Meet the new researcher: John Kegel

John Kegel has recently started at the ASCL as a postdoc researcher. For three years, he will be doing research into the colonial concessionary companies in sub-Saharan Africa from 1880-1960, a project funded by the Ford Foundation. 

Can you tell us a bit more about your research? 
‘We all know that from around 1880 European colonial powers divided Africa among themselves. The straight lines of African borders today are a direct result of conferences carried out in Europe. While colonial administrations could be quite different depending on the country controlling the colony, economic exploitation was carried out in largely the same way throughout Africa. Concessionary companies were given vast tracts of land by colonial governments, within which they had enormous powers. They were often allowed to raise their own armies or police forces, collect taxes and enact all kinds of economic rules and social mores. In return the colonial state was often given shares in the company or some kind of profit sharing agreement. This history is much less well known.
My research will focus on the history of these companies and the Africans who lived in the concessions. Sadly most of my research will be based on archival research. While I would like to interview people who witnessed the period, I am afraid not many people who worked for these companies will be alive anymore. So to capture the African voice I will have to be creative and will probably have to rely on the accounts of missionaries or company agents. Less than ideal, and something I am still struggling with. What I will find in the archives will also be very different per company and per country. The timeframe of my research ends in 1960, when many countries in Africa became independent.’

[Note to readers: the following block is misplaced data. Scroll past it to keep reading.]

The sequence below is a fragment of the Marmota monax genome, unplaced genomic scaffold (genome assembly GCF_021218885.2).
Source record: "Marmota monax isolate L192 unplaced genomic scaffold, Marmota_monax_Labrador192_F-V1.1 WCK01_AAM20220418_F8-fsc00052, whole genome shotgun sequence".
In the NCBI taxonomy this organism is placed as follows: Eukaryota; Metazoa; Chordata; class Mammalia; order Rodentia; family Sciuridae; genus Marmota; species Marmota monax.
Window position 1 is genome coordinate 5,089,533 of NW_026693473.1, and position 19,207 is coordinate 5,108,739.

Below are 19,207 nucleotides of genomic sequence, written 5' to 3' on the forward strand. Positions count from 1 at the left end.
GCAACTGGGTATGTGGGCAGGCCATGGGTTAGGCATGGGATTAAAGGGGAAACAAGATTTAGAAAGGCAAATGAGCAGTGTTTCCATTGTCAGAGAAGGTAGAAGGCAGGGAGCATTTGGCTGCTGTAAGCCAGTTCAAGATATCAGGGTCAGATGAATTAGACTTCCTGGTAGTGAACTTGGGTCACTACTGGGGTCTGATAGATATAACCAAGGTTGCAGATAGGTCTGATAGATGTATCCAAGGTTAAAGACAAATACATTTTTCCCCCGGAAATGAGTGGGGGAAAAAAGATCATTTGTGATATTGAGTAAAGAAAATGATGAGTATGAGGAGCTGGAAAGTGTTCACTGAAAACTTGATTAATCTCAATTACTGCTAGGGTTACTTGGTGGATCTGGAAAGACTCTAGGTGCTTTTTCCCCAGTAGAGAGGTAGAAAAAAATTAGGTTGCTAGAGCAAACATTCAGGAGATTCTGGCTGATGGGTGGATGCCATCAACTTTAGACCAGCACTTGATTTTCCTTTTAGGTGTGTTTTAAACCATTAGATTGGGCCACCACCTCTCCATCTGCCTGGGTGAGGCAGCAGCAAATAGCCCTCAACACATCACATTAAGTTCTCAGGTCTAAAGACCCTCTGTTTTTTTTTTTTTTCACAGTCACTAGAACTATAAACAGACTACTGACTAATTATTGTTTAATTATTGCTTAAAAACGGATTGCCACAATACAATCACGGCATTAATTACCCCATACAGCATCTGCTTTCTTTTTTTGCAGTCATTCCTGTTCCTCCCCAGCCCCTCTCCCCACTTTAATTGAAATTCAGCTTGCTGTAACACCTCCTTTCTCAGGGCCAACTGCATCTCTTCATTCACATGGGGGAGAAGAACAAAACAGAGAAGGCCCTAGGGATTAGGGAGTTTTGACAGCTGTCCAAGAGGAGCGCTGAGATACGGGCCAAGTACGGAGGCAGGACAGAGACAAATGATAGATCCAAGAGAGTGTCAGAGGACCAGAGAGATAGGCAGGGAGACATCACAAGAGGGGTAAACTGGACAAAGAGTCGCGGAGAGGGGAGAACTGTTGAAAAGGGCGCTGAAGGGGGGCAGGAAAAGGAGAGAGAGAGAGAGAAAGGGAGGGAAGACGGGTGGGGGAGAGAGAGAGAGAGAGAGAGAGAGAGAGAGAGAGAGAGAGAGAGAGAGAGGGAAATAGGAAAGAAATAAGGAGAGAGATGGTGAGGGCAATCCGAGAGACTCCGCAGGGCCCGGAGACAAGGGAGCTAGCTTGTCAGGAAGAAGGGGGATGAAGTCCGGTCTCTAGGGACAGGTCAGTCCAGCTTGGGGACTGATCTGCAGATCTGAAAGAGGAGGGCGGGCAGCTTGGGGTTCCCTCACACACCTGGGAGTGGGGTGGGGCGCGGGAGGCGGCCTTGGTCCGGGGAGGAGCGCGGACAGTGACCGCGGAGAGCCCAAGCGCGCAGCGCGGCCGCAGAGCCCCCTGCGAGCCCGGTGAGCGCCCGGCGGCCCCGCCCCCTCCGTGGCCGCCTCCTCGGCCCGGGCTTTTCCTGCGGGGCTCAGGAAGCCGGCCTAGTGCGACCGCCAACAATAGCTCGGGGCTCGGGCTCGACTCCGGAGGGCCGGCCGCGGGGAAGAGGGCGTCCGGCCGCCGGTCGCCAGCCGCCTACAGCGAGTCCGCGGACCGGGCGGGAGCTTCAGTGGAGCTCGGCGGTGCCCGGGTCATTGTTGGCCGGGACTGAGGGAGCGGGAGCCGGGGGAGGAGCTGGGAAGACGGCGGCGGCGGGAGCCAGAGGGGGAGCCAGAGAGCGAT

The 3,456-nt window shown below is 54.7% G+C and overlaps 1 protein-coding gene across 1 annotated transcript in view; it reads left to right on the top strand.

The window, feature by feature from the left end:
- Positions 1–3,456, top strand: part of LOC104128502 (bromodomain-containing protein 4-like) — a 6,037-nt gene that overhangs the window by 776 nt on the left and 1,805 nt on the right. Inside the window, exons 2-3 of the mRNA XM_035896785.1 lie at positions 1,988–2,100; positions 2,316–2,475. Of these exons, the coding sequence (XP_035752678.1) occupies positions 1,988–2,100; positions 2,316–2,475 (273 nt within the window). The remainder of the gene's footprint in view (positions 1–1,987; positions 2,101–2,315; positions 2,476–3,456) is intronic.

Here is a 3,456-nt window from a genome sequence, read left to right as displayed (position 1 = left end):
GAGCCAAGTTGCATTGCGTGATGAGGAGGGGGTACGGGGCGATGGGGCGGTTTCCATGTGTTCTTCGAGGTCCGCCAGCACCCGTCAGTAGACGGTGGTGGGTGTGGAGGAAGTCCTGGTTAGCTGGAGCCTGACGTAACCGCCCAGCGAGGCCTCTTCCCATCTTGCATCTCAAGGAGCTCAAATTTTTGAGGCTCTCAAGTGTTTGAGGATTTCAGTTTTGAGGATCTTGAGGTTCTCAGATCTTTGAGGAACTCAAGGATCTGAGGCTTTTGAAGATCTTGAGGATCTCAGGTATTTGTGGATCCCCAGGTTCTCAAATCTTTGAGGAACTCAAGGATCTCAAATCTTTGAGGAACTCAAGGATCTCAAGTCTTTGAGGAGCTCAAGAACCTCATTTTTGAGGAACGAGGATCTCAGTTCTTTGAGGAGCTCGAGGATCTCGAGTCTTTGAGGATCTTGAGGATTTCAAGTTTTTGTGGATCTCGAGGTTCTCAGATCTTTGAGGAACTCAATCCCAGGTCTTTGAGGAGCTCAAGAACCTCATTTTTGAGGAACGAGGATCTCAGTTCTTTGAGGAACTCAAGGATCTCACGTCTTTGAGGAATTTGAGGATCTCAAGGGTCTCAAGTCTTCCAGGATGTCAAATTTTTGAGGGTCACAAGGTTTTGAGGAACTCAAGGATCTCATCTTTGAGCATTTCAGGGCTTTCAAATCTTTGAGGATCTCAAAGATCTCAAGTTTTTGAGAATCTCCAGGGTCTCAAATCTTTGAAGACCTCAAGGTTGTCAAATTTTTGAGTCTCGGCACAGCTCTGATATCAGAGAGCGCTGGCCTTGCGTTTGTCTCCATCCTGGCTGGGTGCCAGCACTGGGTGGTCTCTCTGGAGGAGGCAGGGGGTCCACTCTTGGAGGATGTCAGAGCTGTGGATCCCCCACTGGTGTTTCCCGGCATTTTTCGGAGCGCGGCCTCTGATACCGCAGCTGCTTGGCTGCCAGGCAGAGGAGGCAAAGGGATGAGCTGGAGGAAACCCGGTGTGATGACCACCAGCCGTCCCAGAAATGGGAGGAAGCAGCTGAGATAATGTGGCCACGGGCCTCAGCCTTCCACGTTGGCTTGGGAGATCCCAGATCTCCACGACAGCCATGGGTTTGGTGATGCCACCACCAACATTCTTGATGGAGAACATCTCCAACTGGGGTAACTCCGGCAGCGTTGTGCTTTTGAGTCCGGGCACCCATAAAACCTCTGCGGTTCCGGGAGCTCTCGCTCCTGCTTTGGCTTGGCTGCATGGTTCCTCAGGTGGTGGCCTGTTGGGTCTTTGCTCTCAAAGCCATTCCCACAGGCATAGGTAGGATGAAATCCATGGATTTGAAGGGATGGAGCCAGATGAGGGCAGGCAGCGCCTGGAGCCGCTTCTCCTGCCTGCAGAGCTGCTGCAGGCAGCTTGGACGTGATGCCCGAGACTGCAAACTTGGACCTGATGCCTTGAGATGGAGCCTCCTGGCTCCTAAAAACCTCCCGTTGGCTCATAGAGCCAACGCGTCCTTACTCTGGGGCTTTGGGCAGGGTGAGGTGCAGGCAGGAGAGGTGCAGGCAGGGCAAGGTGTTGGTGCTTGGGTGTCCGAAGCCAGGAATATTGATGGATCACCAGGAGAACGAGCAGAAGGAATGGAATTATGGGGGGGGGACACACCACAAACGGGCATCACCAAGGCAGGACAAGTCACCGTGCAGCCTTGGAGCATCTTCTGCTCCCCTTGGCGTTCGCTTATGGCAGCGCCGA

How did the companies recruit labourers?  
‘Key here is to understand that most Africans had no interest in working for concessionary companies. Why would they go and work in a mine or on a plantation? They had their own way of life and the working conditions the concessionary companies offered were usually very unappealing. In some cases the companies simply resorted to force. Armed company troops would arrive in a village and give the ultimatum: work or we will kill you. Another method used was tax. Some companies asked the colonial governments to impose a tax on the local people, so that they simply had to earn money and had no other choice than to work for these companies. It often came close to slavery. And this despite the fact that European countries had signed an international prohibition of slave trade throughout their respected spheres of influence at the Berlin Conference. 
All this happened during the period when workers’ and children’s rights were introduced in Europe. Europe also democratised after the First World War. But these laws and rights were not transferred to the colonies. Unions for African workers for example remained almost wholly banned. As a result forced labour remained very common throughout Africa until independence.’